The Christian priesthood, finding the doctrines of Christ levelled to every understanding, and too plain to need explanation, saw in the mysticism of Plato, materials with which they might build up an artificial system, which might, from its indistinctness, admit everlasting controversy, give employment for their order, and introduce it to profit, power and pre-eminence. The doctrines which flowed from the lips of Jesus himself are within the comprehension of a child; but thousands of volumes have not yet explained the Platonisms engrafted on them; and for this obvious reason, that nonsense can never be explained. Their purposes, however, are answered. Plato is canonized; and it is now deemed as impious to question his merits as those of an Apostle of Jesus. He is peculiarly appealed to as an advocate of the immortality of the soul; and yet I will venture to say, that were there no better arguments than his in proof of it, not a man in the world would believe it. It is fortunate for us, that Platonic republicanism has not obtained the same favor as Platonic Christianity; or we should now have been all living, men, women and children, pell mell together, like beasts of the field or forest. Yet “Plato is a great philosopher,” said La Fontaine. But, says Fontenelle, “Do you find his ideas very clear?” “Oh no! he is of an obscurity impenetrable.” “Do you not find him full of contradictions?” “Certainly,” replied La Fontaine, “he is but a sophist.” Yet immediately after he exclaims again, “Oh, Plato was a great philosopher.” Socrates had reason, indeed, to complain of the misrepresentations of Plato; for in truth, his dialogues are libels on Socrates.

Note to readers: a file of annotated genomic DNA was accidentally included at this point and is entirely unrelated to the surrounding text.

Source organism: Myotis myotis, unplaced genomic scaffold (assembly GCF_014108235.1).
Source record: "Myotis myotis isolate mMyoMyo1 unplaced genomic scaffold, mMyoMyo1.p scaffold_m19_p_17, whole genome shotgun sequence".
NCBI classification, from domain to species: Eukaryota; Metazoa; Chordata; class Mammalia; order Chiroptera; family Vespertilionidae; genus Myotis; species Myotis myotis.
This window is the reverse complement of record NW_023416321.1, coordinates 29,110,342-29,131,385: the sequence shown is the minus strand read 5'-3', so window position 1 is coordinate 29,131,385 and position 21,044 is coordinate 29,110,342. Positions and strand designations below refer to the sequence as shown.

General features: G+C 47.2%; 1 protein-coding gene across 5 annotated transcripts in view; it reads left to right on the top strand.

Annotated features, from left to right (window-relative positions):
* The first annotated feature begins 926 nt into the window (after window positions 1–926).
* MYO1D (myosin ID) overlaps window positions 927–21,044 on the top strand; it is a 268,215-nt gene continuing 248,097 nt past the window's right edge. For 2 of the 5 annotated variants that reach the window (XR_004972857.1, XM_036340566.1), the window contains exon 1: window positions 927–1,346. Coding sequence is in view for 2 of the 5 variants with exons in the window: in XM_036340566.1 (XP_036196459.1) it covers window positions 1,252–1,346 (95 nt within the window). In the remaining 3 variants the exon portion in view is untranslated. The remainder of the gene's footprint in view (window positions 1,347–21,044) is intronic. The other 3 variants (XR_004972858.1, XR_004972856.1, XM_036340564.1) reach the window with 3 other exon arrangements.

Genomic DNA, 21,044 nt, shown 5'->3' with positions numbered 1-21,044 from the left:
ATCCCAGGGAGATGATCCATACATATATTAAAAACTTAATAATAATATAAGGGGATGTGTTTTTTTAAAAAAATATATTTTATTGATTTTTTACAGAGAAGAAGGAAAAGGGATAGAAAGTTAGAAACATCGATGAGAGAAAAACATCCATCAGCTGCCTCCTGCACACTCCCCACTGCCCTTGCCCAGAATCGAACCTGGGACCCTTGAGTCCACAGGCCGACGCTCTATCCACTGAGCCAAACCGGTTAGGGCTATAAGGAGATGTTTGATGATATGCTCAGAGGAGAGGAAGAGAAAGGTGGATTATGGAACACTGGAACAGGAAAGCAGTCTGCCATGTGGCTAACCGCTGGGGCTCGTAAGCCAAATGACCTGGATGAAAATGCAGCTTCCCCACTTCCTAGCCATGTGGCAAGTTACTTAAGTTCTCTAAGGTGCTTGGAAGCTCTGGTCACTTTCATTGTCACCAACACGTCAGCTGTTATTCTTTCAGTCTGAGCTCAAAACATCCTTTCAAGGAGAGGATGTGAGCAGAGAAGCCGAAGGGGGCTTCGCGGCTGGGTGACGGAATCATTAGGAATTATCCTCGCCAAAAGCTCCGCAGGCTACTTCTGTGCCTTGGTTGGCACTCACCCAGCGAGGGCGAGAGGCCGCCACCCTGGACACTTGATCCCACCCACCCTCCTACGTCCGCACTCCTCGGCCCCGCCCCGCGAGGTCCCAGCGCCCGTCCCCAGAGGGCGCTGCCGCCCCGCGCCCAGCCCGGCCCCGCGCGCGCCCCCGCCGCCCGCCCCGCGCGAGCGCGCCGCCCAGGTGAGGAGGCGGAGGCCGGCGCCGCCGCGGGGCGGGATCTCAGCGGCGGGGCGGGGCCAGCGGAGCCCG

• That's a great list of important topics Godfrey. Some of the material like the noble lie and so forth seems to be pretty well known, but I don't think Plato's analysis of pleasure is nearly enough talked about in our Epicurean circles.